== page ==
Hospitalised Greek Finance Minister Was Not Informed On Greek Referendum

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Greece’s Finance Minister Evangelos Venizelos was unaware of the Prime Minister’s decision to call a referendum on the latest EU aid deal till the announcement was actually made, said a Greek government official to Reuters on Tuesday.

"Venizelos had no idea about the referendum,” said the official, who only spoke on condition of anonymity. “All he knew about was the vote of confidence. He told Papandreou he should inform foreign partners and a letter was drafted in the early morning hours."

The Finance Minister then had to be hospitalised early Tuesday after complaining of stomach pains. Though he was initially expected to be released late in the after to noon, a finance ministry statement revealed that Venizelos remained overnight in the hospital for observation.

According to the finance ministry, Venizelos, spoke that day on the phone with top officials from the EU and the IMF, as well as with other Greek lenders. It was unclear though on whether Venizelos had made these conversations while receiving treatment for his illness.

"Venizelos spoke with (German Finance Minister Wolfgang) Schaeuble, (IIF head Josef) Ackermann, (EU Monetary Affairs Commissioner Olli) Rehn, (IMF mission chief for Greece Poul) Thomsen in an effort to save the sixth aid instalment, the PSI and the bailout deal as a whole," said a finance ministry official, who also requested anonymity, to Reuters.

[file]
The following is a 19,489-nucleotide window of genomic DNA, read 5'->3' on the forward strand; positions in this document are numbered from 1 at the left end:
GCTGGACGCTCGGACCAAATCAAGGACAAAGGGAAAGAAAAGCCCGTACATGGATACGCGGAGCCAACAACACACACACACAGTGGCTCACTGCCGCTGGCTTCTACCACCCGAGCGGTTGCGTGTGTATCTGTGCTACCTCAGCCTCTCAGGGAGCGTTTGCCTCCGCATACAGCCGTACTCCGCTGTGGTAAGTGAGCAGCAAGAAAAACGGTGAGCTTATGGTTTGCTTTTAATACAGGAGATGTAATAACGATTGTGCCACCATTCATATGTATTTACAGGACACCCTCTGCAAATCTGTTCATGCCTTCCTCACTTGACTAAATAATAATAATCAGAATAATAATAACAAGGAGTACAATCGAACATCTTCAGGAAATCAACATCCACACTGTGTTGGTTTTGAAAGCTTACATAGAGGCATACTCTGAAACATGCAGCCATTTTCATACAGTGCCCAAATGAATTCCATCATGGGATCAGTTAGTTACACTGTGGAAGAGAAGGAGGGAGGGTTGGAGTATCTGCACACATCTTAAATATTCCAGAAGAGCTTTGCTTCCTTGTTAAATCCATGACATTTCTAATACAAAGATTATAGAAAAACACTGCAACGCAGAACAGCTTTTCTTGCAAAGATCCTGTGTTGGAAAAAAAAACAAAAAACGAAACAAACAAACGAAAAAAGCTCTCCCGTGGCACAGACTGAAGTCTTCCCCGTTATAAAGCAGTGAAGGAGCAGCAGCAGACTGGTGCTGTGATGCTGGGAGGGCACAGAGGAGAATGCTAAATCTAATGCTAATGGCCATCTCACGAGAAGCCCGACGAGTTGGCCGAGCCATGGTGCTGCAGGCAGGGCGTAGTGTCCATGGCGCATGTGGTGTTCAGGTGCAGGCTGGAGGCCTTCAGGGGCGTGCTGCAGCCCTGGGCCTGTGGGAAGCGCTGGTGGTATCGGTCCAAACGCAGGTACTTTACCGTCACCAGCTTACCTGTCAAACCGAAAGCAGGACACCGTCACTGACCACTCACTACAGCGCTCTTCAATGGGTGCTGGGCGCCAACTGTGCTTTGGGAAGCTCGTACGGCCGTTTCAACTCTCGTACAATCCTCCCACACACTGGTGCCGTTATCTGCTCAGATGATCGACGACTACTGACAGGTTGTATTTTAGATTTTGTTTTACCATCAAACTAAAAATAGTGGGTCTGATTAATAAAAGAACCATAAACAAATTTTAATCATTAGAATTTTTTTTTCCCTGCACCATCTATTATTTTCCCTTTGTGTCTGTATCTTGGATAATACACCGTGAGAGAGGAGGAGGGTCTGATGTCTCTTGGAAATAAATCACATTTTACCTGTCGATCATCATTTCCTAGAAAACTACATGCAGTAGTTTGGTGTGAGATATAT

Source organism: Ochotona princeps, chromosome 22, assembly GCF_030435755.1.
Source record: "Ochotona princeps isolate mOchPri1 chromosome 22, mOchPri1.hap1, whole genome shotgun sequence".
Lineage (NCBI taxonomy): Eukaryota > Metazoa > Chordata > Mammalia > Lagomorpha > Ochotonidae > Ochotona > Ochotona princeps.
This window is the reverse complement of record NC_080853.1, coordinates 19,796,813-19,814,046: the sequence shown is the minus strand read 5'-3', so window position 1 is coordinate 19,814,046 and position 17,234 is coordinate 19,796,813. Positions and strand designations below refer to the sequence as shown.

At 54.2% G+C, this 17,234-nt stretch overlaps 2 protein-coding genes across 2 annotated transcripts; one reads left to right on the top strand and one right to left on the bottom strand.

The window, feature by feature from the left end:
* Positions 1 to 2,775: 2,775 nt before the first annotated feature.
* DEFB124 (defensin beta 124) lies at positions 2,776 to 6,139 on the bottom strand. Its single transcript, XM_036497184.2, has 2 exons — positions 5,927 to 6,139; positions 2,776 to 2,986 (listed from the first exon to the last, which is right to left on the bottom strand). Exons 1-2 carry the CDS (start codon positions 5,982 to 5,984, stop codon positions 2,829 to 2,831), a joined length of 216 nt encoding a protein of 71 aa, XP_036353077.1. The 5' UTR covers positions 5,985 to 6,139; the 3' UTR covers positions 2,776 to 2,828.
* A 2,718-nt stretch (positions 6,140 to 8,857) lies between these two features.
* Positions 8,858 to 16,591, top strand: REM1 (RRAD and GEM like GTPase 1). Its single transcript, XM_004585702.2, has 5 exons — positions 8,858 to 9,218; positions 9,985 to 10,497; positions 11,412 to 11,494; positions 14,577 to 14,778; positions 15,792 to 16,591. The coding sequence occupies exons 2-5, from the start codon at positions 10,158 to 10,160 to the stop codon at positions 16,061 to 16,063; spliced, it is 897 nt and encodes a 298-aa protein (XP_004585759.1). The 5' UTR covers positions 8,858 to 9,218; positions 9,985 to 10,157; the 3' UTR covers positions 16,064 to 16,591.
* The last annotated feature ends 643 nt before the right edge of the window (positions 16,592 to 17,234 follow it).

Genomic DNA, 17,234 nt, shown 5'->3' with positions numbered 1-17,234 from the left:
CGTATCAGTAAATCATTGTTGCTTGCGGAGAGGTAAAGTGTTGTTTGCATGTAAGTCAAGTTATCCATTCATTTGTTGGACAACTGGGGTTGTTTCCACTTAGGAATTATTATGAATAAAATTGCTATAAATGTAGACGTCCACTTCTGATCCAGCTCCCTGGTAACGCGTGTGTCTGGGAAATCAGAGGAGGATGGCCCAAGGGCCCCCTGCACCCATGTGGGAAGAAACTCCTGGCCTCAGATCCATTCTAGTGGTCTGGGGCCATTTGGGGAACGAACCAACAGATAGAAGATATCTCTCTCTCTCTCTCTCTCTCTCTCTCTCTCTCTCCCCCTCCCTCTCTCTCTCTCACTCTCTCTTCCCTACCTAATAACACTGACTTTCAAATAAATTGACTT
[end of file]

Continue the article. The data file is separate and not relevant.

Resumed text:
The Finance Minister had been instrumental in negotiating for the bailout deal with the eurozone to date, though he was understood to have been supportive of Prime Minister George Papandreou’s call for a referendum.

Athens- based Antenna TV carried quotes made by Venizelos on Monday that signalled his approval of Papandreou’s referendum.

“This will provide a catharsis to our drama,” said Venizelos. “The referendum will give Greeks a chance to express themselves.”

Venizelos added that a rejection at the referendum for Greece’s new financing from international partners would lead to new “developments” that would be assessed by the government.

Elections are part of the process and will happen sooner or later…we are not operating in regular times,” said the Finance Minister as quoted by Bloomberg.

Greeks will need to vote yes on the referendum if they wish to have access to the bailout cash that had been agreed upon at a European Union summit just last week. Venizelos had just returned from the marathon meetings in Brussels when the Prime Minister stunned the world by calling for a referendum on the bailout deal.